Vampires Anonymous - Jeffrey McMahan

Ladymol's Review

This story really grew on me as I read it, to the extent that it was playing in mind most of the day at work and I couldn’t wait to get home to find out what happened. And this despite a rather odd, off-putting style of writing. Basically, the plot is pretty flawless. Andrew is a vampire with a taste for the finer things of life, including pretty young men (and no one here is going to call him on that!). Before the story starts, he has attracted the notice of a young policeman, Eddie, whom he encouraged to come out of the closet. Eddie doesn’t know Andrew’s a vampire until he becomes entangled with Stephen, a half-insane ex-college boy who has seen Andrew’s true face and is obsessed with killing him.

So, our story begins with Andrew and his lover Pablo running from Eddie and Stephen. Pablo, who is never really fleshed out in the story, becomes involved with a cult called Vampires Anonymous – Vampires who try to revert to human habits and give up blood and killing. It’s all very annoying to Andrew who rather liked Pablo the way he was.

Vampires Anonymous can be taken as a spoof of groups who try to persuade gay people to renounce their way of life and “see the light”.  And there are a lot of similarities in this book between the “fun” vampires and gays and the “bad” vampires and straight people. Andrew and his ilk have all the style and attitude and live the lives they were meant to live.

There isn’t a great deal of gay sex in the novel, but it’s got pretty graphic violence. The writing style is annoying, switching between first and third person continually, but there proves to be a good reason for this and once you get it, it doesn’t seem so intrusive.

I really hope they’ll be a sequel to this book as I don’t want to leave the characters now. Lots of nice, novel ideas on vampires and a cracking story. Highly recommended.

Cerisaye's Review

At last.  A gay vampire story I loved and want to recommend most heartily.  Andrew the Benign Vampire- actually he’s not so easy going when those he loves are endangered- is a great character: funny, sarcastic, sexy, romantic, generally a nice guy, for one of the undead.

Andrew has been a vamp for 8 years. Two years earlier he met Pablo, a tall black-haired college boy, a Latino with crystal-blue eyes.  He made Pablo his companion in death, an eternal love kind of deal.  All was going well (sort of) until Steven, another college boy, developed an insane obsession with tracking Andrew- known to the media as The Sleepy Hollow Killer, a serial murderer who decapitates victims- down.  Steve has a partner in this relentless pursuit, Eddie, a handsome cop who only recently found courage to come out.  Actually Eddie owes this newfound freedom to Andrew, which leads to some pretty conflicted emotions, especially if you factor in that Eddie’s in love with the vamp even though he’s with an increasingly unbalanced Steven.

Meanwhile as though being on the run from a deranged barman wasn’t enough to contend with, Andrew has another problem. Pablo has fallen into the clutches of Vampires Anonymous (VA), an organisation dedicated to weaning the undead off the bloodlust that makes humans hate and fear them.  Pablo is the tortured kind of vampire, like Angel with his soul or Anne Rice’s Louis.  Andrew has no time for VA though he goes along to meetings to support Pablo.  He doesn’t like what he sees and hears one bit.  In fact he’s very suspicious of the whole thing and curious about the outfit’s mysterious leader and his motives.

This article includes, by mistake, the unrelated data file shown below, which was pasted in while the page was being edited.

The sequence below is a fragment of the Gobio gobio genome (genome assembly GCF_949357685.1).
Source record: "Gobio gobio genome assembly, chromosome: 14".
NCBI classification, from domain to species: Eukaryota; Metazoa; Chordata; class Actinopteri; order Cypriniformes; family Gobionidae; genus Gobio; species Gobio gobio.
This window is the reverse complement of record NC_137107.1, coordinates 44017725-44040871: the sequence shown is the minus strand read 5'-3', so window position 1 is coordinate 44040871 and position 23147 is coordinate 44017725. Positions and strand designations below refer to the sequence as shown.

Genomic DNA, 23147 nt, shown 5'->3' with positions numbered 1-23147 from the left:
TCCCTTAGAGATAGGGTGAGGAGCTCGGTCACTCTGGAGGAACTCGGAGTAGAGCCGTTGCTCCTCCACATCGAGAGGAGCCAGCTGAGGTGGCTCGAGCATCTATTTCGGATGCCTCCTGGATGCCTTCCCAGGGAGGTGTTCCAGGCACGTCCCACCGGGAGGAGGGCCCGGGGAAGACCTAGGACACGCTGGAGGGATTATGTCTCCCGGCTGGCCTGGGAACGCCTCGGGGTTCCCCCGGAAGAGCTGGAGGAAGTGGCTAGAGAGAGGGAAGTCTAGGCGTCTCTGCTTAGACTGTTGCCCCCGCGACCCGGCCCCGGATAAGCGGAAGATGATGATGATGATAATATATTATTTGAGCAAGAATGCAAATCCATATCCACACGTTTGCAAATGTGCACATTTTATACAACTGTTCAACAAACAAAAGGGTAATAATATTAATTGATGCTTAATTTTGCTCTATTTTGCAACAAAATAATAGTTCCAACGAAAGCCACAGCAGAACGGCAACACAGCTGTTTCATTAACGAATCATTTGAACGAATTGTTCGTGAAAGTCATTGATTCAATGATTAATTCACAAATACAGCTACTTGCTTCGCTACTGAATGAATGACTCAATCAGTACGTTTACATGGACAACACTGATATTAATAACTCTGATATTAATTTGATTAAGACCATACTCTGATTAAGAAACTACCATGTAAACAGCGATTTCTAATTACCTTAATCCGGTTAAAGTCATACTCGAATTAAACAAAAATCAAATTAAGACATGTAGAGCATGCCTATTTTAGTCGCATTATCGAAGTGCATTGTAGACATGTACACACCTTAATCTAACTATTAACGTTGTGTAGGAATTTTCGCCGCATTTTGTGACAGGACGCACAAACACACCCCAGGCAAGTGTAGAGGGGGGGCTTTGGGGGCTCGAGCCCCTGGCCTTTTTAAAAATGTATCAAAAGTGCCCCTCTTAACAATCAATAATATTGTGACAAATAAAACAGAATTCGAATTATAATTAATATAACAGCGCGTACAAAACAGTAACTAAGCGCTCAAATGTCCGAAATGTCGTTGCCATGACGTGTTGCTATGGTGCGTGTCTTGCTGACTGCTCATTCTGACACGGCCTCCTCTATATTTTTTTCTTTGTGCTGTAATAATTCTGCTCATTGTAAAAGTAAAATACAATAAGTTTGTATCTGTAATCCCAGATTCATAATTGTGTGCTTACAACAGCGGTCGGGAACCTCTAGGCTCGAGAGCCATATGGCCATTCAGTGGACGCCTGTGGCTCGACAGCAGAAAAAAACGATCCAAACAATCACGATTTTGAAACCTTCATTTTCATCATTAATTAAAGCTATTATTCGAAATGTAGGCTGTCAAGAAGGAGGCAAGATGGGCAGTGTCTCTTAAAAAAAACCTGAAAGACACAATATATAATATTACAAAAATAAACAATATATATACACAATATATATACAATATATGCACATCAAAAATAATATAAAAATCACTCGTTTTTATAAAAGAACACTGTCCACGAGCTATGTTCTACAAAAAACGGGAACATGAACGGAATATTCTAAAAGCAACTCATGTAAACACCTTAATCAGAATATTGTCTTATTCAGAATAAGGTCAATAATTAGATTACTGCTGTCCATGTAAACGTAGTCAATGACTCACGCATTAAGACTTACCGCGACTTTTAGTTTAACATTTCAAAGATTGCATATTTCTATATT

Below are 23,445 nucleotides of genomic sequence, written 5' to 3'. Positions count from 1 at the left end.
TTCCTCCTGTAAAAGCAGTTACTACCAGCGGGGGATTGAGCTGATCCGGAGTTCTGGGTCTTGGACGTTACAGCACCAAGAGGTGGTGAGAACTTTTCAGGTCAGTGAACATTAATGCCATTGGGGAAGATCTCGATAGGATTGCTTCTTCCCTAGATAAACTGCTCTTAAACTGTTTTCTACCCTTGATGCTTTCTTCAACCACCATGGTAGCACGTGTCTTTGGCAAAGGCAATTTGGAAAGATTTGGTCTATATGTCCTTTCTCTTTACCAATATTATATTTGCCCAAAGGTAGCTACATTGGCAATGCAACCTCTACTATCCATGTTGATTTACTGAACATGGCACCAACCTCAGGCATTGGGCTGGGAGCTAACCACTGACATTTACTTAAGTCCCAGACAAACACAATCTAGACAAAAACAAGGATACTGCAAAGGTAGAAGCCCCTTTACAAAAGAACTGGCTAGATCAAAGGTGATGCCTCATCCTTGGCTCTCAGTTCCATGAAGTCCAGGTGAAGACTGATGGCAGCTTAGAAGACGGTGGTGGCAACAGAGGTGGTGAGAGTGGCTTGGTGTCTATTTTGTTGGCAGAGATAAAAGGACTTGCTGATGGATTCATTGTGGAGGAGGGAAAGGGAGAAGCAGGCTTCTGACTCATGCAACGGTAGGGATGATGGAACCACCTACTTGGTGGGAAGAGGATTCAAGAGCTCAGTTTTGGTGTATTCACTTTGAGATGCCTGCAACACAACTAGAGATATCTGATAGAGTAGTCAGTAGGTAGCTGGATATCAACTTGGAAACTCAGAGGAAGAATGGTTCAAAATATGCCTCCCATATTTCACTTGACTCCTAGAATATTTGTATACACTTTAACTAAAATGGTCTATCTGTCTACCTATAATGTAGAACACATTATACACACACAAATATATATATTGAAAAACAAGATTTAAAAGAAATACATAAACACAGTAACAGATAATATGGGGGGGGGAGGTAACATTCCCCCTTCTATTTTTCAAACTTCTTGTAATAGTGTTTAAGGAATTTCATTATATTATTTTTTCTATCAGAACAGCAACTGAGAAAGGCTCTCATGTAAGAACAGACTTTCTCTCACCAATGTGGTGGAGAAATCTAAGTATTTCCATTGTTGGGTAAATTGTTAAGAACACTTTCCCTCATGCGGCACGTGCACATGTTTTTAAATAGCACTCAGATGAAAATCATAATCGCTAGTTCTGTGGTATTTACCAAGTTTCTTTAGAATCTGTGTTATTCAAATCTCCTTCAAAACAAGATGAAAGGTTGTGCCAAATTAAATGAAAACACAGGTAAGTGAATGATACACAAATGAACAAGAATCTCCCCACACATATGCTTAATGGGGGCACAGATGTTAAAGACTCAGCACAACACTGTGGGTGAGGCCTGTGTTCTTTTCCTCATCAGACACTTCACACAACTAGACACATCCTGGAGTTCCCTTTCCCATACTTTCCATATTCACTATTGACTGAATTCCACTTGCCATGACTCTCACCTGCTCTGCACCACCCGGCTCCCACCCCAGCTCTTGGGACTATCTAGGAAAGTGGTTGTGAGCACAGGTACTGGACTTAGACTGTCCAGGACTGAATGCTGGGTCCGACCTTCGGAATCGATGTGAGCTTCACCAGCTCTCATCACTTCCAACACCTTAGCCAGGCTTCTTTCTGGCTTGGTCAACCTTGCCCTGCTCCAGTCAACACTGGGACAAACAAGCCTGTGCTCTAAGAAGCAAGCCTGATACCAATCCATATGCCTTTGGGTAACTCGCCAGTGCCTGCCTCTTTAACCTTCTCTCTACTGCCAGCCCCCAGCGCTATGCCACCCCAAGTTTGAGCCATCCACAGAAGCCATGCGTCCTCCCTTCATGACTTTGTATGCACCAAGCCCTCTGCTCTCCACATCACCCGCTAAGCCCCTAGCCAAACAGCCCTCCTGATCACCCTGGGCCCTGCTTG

It IS complicated; but somehow all hangs together to make an exciting story.  McMahan’s vampires are thoroughly modern creatures just trying to get along in a human-centric world either indifferent or intolerant of their existence- yes, there’s a metaphor at work here, a subtle linking of vampire & gay experience but this is lightly done and what with the 12 Step AA kind of VA programme which equates to the ex-gay movement it’s wickedly funny too!

Andrew’s initially annoying habit of referring to himself in the 3rd person actually masks self-doubt and deep insecurity- he’s a vampire, one of a reviled species, AND he’s gay, so a double burden of guilt.  VA regards vamps like Andrew as perverts which only goes to show the undead are capable of the same prejudice as men like Steven.

All Andrew wants is to live his death in campy contentment with Pablo, drinking strawberry margheritas; however, with dark forces ranged against them that’s just not going to happen.  Andrew meets a rival group of vamps with a mysterious leader of their own, but he’s not prepared to join their battle until it becomes very personal.  Andrew is a vampire with a man’s emotions and capacity for love.  He’s a survivor who kills without remorse yet out of compassion adopts a rather scary 4 year-old vampire called Ryan, abandoned by his mother to fend for himself in the city.

I read the novel in one go, thoroughly captivated- the best vampire book I’ve read in ages.  Developed from a short story in McMahan’s earlier collection SOMEWHERE IN THE NIGHT, it reads like the set-up for a series but there have been no more, sadly.  Vampire novels don’t come much better.  Maybe the prose isn’t as lush as Anne Rice or Poppy Z Brite but I loved Andrew and his matter-of-fact way with words- somehow it makes the whole thing more believable and fresh. He’s such a softie, an incurable romantic who needs to love and be loved.  His misadventures kept me turning pages to the end desperate to know how it all worked out, especially for Eddie the cop, struggling to come to terms with being gay, looking for a love of his own. 

It’d make a wonderful movie.  Don’t miss, especially if vampire stories are your thing.